I used to quite enjoy doing those logic problems that were popular when I was an adolescent and a couple of days ago I came across one that is similar to those but for some reason has captured the imagination of the inhabitants of the internet and has been discussed widely. Here it is:
Albert and Bernard just met Cheryl. “When’s your birthday?” Albert asked Cheryl.
Cheryl thought a second and said, “I’m not going to tell you, but I’ll give you some clues.” She wrote down a list of 10 dates:
May 15 — May 16 — May 19
June 17 — June 18
July 14 — July 16
August 14 — August 15 — August 17
“My birthday is one of these,” she said.
Then Cheryl whispered in Albert’s ear the month — and only the month — of her birthday. To Bernard, she whispered the day, and only the day.
“Can you figure it out now?” she asked Albert.
Albert: I don’t know when your birthday is, but I know Bernard doesn’t know, either.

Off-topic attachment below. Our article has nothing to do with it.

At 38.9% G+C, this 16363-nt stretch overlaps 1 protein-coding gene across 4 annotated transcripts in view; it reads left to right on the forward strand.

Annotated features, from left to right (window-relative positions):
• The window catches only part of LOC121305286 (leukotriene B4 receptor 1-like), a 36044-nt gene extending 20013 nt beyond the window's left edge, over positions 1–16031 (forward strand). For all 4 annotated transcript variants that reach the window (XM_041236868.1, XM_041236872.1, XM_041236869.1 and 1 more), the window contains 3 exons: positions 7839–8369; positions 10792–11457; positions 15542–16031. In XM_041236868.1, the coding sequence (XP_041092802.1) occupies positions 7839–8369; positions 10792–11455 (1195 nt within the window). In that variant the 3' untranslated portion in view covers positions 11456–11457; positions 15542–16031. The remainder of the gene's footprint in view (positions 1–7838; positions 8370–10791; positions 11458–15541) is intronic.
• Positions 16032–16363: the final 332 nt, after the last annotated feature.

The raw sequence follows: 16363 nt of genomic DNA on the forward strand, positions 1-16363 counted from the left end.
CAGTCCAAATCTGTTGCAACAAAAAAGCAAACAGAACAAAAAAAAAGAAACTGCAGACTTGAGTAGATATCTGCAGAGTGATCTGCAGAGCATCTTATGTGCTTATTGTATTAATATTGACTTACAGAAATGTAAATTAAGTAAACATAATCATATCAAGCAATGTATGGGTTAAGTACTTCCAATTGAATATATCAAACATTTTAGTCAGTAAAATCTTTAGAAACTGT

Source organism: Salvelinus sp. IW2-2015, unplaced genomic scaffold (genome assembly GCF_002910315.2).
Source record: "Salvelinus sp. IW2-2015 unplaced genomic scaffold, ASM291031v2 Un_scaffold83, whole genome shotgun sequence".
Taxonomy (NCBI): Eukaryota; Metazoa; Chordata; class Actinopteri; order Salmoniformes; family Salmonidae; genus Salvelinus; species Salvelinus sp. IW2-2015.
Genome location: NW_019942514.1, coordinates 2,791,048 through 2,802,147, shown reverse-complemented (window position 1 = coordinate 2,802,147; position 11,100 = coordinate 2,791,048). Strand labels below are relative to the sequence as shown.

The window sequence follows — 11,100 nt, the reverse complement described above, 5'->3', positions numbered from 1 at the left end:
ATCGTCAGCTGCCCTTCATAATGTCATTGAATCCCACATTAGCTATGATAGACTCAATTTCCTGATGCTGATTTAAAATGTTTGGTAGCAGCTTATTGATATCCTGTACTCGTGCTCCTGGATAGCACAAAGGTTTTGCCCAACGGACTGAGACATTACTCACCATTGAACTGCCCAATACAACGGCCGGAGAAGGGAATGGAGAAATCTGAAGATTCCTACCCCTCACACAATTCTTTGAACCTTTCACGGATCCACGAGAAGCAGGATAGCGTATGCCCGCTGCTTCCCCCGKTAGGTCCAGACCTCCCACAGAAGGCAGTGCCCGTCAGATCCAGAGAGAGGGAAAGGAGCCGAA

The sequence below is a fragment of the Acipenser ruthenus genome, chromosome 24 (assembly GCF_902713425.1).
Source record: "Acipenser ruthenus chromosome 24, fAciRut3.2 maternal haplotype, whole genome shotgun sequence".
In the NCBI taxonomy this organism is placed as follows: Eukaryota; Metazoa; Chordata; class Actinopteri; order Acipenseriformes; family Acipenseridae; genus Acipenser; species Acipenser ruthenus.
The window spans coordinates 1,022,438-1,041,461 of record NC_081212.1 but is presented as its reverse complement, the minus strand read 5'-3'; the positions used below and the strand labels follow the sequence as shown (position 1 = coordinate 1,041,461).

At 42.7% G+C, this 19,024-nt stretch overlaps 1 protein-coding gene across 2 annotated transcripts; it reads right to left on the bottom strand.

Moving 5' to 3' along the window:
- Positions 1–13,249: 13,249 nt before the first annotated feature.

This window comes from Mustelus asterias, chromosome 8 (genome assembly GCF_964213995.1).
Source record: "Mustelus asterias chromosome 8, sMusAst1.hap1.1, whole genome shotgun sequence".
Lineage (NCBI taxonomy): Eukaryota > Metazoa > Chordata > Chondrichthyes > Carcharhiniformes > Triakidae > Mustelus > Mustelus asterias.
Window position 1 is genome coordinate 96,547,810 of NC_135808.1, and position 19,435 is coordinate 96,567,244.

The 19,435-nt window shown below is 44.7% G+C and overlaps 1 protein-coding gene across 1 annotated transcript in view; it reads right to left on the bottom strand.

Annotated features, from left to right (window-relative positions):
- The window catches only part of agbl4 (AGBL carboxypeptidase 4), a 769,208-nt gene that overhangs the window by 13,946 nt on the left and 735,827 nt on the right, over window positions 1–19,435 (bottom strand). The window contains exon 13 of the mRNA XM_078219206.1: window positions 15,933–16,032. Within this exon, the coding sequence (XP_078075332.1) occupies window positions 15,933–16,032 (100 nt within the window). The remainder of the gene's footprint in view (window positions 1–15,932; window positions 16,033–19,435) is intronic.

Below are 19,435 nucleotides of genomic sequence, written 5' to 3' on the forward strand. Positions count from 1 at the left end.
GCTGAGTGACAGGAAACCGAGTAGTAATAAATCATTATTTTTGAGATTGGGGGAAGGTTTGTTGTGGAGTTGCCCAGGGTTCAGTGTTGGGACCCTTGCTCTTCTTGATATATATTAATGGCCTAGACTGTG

Bernard: I didn’t know originally, but now I do.
Albert: Well, now I know, too!
When is Cheryl’s birthday?
With most logic puzzles of this type, once the answer is figured out or revealed, people tend to agree that it is correct. But apparently there has been a controversy over this one which I don’t understand since the solution seems unambiguous to me.
The real issues over which there could be some contention involve the social dynamics on display here. For example, would you like to have Cheryl as a friend? She seems to be one of those annoying people who likes to complicate even the most mundane things and it would not surprise me if Bernard and Albert decided that if this is how she responds to a simple question at a first meeting, then being friends with her would be too much work.
On the other hand, it seems a bit presumptuous on their part to ask Cheryl when her birthday is when they had just met her and she may have responded that way to signal that it was inappropriate. Or maybe I am just out of touch with contemporary conversational starters among the younger generation.
All in all, I would give all three of them a wide berth.